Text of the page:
The 7-Step Process to Break the 'Perfectionism, Procrastination, Paralysis' Cycle
Have you ever been in a situation where you think about all the tasks you should have accomplished by now, but there are so many of them that you get overwhelmed? Or have you ever had a difficult task that you keep putting off every time then you beat yourself up for being “lazy”? Yes, this phenomenon has a name— it’s called Perfectionism, Procrastination, Paralysis.
When we are given a task, we naturally envision how the outcome would be. The planning part is the best part of it all; we want the finished product to be perfect. But when it’s time to actually start the task, the doubt inside us starts to creep in. We start to question our ability which then leads to procrastination. And while we’re busy procrastinating, that little voice inside us will make us feel guilty for being lazy and incapable.
We’ve probably all been there, but that doesn’t mean you can’t break the cycle. Here are ways you can follow to break the cycle of perfectionism, procrastination, and paralysis.
1. Set the bar lower
The first step to breaking the cycle is to set realistic goals for your project. The journey will be rough and the outcome may not be the best— and it’s totally normal!
That’s the thing about being human— we make mistakes. We aim for the best but sometimes our best may not be what we’re aiming for. It’s okay to take your time. Make mistakes and learn from them.
2. Break down your tasks
Breaking down your tasks into smaller pieces makes it more manageable. Also, it gives you a frequent feeling of accomplishment every time you cross out a task from your list. Most of the time, the very act of crossing out a list instills a motivation to get more things done.
No task is small enough. It could be as small as, “Summarize my research.” Cross it off, feel good about your accomplishment, and repeat the positivity.
Remember, small tasks build momentum so be wise in setting tasks and breaking it down accordingly.
3. Track the time
It’s important to track the time it takes for us to complete a task. Not sure where to start? Try the Pomodoro Technique.
Choose a task you’d like to work on. Set the timer for 25 minutes and promise that you’ll devote that time to the task alone. Once the timer goes off, take a short 5-minute break. Take a long 30-minute break after 4 Pomodoros (1 hour).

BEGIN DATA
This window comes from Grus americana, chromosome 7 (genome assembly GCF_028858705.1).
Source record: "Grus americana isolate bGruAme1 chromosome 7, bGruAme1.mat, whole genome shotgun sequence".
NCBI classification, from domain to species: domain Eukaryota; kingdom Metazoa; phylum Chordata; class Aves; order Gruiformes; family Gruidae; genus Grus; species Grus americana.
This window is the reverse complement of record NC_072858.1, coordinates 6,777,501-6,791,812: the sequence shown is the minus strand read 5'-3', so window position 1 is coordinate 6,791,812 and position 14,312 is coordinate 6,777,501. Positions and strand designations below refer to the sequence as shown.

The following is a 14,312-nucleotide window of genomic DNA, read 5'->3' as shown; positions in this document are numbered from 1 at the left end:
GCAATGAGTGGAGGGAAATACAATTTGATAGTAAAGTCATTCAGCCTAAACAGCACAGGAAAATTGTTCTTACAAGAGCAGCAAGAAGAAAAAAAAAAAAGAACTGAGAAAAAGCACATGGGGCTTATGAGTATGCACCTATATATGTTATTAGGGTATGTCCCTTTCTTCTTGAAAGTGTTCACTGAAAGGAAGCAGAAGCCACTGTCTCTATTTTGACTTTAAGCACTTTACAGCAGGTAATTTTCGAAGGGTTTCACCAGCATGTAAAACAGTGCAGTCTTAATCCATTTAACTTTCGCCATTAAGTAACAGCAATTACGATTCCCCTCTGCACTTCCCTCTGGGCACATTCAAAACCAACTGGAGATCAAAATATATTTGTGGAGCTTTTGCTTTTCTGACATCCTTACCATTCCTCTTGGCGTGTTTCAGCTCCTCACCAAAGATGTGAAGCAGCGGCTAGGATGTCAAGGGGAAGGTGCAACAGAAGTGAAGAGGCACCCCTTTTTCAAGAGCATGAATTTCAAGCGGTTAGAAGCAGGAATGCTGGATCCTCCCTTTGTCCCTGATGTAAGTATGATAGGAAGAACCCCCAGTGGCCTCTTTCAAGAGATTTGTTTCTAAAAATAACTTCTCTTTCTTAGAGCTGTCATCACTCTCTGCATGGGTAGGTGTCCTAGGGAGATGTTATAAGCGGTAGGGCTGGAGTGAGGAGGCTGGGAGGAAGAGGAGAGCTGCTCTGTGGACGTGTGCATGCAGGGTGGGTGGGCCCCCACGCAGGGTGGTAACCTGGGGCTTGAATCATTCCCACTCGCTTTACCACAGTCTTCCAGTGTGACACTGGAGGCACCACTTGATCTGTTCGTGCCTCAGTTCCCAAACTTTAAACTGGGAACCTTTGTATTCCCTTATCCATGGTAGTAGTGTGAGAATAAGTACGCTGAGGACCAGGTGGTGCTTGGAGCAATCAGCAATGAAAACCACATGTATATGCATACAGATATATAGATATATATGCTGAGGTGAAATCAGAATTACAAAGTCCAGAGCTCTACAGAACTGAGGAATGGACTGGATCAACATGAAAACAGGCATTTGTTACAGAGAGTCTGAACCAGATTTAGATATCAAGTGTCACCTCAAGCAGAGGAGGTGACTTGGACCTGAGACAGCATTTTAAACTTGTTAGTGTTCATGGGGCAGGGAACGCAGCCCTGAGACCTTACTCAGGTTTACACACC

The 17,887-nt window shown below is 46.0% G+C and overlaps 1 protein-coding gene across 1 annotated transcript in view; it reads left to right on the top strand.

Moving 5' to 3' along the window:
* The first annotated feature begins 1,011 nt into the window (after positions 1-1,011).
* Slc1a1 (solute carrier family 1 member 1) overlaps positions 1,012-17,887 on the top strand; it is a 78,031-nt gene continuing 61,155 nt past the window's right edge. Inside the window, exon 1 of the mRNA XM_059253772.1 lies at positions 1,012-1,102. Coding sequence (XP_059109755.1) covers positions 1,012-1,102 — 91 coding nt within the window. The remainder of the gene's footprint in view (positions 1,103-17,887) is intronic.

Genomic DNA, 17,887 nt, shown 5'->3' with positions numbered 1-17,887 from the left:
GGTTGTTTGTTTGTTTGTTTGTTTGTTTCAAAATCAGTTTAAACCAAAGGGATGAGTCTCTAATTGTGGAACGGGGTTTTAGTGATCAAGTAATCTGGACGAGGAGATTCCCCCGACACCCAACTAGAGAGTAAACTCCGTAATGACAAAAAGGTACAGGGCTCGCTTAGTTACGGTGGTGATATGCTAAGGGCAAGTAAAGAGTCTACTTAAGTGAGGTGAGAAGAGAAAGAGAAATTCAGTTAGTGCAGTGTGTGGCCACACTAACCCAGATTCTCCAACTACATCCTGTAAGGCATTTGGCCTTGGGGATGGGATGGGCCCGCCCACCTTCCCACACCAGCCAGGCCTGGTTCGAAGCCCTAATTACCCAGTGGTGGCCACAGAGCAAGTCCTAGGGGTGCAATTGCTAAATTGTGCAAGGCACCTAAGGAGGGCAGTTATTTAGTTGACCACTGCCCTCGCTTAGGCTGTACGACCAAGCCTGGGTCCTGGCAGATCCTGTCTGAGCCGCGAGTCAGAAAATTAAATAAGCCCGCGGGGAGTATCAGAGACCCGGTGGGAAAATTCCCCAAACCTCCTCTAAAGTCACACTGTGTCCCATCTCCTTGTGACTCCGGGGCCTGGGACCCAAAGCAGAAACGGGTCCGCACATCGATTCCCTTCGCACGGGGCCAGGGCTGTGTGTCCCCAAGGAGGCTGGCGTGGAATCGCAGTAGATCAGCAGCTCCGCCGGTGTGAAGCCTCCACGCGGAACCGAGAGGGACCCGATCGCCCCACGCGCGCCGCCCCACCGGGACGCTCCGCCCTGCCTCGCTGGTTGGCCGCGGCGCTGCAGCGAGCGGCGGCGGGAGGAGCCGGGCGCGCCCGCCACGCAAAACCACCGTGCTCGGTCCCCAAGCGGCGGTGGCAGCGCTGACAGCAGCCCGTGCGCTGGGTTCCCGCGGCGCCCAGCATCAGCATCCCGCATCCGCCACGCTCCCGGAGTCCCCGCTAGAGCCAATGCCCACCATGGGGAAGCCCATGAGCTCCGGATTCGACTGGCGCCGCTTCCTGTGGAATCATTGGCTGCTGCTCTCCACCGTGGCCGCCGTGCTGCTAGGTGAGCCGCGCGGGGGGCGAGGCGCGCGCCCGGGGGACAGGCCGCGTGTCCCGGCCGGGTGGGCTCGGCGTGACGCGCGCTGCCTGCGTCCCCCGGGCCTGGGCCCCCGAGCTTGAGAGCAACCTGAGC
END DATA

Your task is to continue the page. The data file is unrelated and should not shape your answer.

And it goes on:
By using this technique, you will realize how much time an activity actually requires— building confidence in your ability while cutting down interruptions.
4. Be surrounded by positivity and support
Remember that you are not alone. There are people who are willing to help and support you in any way they can.
Whether it’s your significant other, parent, or child, the best way to get organized is to seek support from a supportive companion. You can also reach out to your mentor or therapist to get some perspective.
5. It’s okay to say ‘no’
It’s alright to accept defeat and tell yourself that you can’t commit to everything. Sometimes we feel the need to impress everyone that’s why we take too many responsibilities— even the seemingly impossible ones.
Don’t take on too many responsibilities— it’s a sure-fire way to trigger you to fall into the self-destructive cycle.
Add limits to your schedule. Delegate some tasks if you can and say no to tasks that are not immediate or urgent.
6. Don’t hold yourself back from rewards
No one’s ever too old for rewards. In fact, it is an effective way to motivate yourself to get tasks done. No matter the size of the task—whether big or small— treat yourself to a walk or a chocolate bar. Giving yourself fun treats to look forward to is what breaks up the day. Plus, it turns your overwhelming to-do list into some sort of a challenge.
7. Be mindful
Stay in touch with your body and mindset while breaking patterns. When things get harder and anxiety starts to creep in, checking in with yourself is critical. Take a step back to give yourself reminders and breaks.
Don’t hesitate to take time off when you feel the anxiety building. Your body will surely thank you later.
© 2020 Marlito Dungog